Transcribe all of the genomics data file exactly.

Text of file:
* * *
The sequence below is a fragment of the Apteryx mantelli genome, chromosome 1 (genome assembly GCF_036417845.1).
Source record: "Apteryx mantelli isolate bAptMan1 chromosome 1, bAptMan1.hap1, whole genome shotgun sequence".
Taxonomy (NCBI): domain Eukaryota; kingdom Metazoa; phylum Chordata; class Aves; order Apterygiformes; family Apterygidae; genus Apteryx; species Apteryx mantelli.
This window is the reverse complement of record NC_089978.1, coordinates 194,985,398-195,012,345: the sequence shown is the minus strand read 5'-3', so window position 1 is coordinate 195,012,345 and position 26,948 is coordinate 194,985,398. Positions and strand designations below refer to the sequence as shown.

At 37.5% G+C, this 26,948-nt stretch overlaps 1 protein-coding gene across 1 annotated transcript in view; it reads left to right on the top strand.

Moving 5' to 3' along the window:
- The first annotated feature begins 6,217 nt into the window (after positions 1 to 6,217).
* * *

The sequence below is a fragment of the Apteryx mantelli genome, chromosome 1 (genome assembly GCF_036417845.1).
Source record: "Apteryx mantelli isolate bAptMan1 chromosome 1, bAptMan1.hap1, whole genome shotgun sequence".
Taxonomy (NCBI): domain Eukaryota; kingdom Metazoa; phylum Chordata; class Aves; order Apterygiformes; family Apterygidae; genus Apteryx; species Apteryx mantelli.
This window is the reverse complement of record NC_089978.1, coordinates 194,985,398-195,012,345: the sequence shown is the minus strand read 5'-3', so window position 1 is coordinate 195,012,345 and position 26,948 is coordinate 194,985,398. Positions and strand designations below refer to the sequence as shown.

At 37.5% G+C, this 26,948-nt stretch overlaps 1 protein-coding gene across 1 annotated transcript in view; it reads left to right on the top strand.

Moving 5' to 3' along the window:
- The first annotated feature begins 6,217 nt into the window (after positions 1 to 6,217).